Rising inequality, dampened growth and poor prospects: Why everything you thought you knew about Sweden is wrong

 
Catherine Neilan
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Sweden: The welfare state has undermined cultural norms and economic prosperity (Source: Getty)
Scandinavia: Home of advanced technologies, strong economies, happy people and the occasional murder, right?
Wrong, according to a new report by the Institute of Economic Affairs, which claims that “contrary to popular belief” countries such as Sweden and Denmark are struggling from rising income inequality, declining economic prowess and low job creation.
The think tank's report argues that the stereotypes we usually associate with Scandinavian and Nordic countries predated higher taxes, which supported the region's generous welfare states.
“Contrary to popular belief, high taxes and extensive spending on welfare then stunted economic progress and eroded the region’s previously strong work ethic,” the report claims.
Author Nima Sanandaji cites figures showing how Sweden fell from the fourth to 13th richest nation in the world between 1975 and the mid-1990s; how the country's net job creation in the private sector was zero, despite a growing population; and how wealth inequality in Sweden was greater than that in the UK, US and Canada in 2008.
Opportunities for migrants have been reduced, highly educated immigrants in Finland and Sweden have unemployment rates more than eight per cent higher than the domestic population. In Anglo-Saxon countries unemployment rates of the two groups are similar, the report claims.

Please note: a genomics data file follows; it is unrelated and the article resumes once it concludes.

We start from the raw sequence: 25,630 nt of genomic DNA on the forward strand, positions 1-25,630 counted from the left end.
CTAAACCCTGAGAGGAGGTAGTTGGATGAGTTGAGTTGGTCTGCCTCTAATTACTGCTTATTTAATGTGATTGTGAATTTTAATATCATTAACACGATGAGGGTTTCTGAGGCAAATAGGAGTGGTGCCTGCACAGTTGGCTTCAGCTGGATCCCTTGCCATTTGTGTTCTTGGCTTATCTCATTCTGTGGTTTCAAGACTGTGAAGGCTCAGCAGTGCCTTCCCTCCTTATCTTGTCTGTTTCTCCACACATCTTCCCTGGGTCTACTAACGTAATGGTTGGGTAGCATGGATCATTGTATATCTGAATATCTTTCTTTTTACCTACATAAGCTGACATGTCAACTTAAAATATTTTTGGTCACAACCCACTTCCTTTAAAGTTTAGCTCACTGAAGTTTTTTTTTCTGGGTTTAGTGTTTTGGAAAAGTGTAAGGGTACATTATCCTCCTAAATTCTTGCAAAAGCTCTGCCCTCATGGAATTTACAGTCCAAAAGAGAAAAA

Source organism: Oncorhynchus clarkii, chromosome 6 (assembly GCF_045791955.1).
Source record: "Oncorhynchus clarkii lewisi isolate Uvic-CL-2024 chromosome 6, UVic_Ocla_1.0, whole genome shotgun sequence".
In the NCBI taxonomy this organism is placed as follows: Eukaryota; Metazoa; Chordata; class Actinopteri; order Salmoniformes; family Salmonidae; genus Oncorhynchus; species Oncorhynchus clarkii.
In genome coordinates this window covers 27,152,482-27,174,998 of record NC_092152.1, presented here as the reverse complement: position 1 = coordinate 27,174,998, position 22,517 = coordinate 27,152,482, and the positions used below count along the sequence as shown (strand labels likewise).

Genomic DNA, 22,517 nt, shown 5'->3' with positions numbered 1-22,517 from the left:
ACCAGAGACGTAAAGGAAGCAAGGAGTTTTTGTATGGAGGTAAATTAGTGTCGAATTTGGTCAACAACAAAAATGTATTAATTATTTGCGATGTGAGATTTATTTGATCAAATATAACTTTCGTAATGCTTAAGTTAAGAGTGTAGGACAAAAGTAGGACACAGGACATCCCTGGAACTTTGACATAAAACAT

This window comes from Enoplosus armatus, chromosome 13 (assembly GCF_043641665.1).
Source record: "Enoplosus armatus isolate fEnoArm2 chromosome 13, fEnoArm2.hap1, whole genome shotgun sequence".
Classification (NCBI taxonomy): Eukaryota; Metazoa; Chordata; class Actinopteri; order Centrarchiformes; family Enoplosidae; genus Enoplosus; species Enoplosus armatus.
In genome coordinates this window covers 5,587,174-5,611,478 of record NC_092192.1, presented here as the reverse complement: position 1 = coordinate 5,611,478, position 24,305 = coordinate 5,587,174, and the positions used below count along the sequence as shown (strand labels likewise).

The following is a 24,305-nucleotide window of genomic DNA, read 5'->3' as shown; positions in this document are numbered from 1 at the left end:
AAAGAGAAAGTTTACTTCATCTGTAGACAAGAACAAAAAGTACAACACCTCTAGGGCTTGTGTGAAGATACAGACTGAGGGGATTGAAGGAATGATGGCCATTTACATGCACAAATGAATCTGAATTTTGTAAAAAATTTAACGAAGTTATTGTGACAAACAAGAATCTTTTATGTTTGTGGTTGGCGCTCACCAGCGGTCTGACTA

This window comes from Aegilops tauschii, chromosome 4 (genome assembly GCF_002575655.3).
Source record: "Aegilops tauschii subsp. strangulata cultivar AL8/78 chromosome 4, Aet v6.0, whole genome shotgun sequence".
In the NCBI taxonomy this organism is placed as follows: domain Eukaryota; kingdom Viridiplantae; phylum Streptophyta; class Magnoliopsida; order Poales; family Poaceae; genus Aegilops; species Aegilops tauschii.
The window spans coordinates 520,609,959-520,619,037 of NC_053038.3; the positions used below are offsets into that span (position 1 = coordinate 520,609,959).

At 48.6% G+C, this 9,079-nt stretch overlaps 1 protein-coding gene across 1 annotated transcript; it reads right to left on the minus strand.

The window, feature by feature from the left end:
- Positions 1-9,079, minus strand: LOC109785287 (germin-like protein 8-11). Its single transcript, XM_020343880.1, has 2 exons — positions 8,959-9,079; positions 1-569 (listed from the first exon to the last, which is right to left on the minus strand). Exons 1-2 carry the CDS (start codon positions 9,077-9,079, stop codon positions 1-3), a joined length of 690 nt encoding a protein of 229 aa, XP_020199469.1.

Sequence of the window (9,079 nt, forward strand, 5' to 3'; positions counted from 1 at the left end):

Sanadaji also claims that around one-fifth of working age Swedes have been supported by benefits since the early 1990s, while Norway spends around five per cent of its GDP on disability and sickness benefits, compared with 2.4 per cent in the UK, “despite being a country without unusually good health”.
The report, called Scandinavian Unexceptionalism, also claims it has “eroded social norms”, arguing that people are more likely to feel entitled to benefits than they were a generation ago.
“The explosion of taxation over the 30 years from 1960 had a damaging effect on business and job creation,” Sanadaji said.
Professor Philip Booth, editorial and programme director at the Institute of Economic Affairs, said: “The Scandinavian experience illustrates just how harmful high taxes and an overbearing welfare state can be.
“Despite many seeing the region as a bastion of socialism, where a large welfare state has led to many desirable economic and social outcomes, in reality this success is a consequence of the policies that were adopted prior to the development of the social democratic welfare model.
“It is very clear that Scandinavia is not an exception to the general rules of economics. Culture is very important in determining economic success but the welfare state has undermined cultural norms and economic prosperity.”

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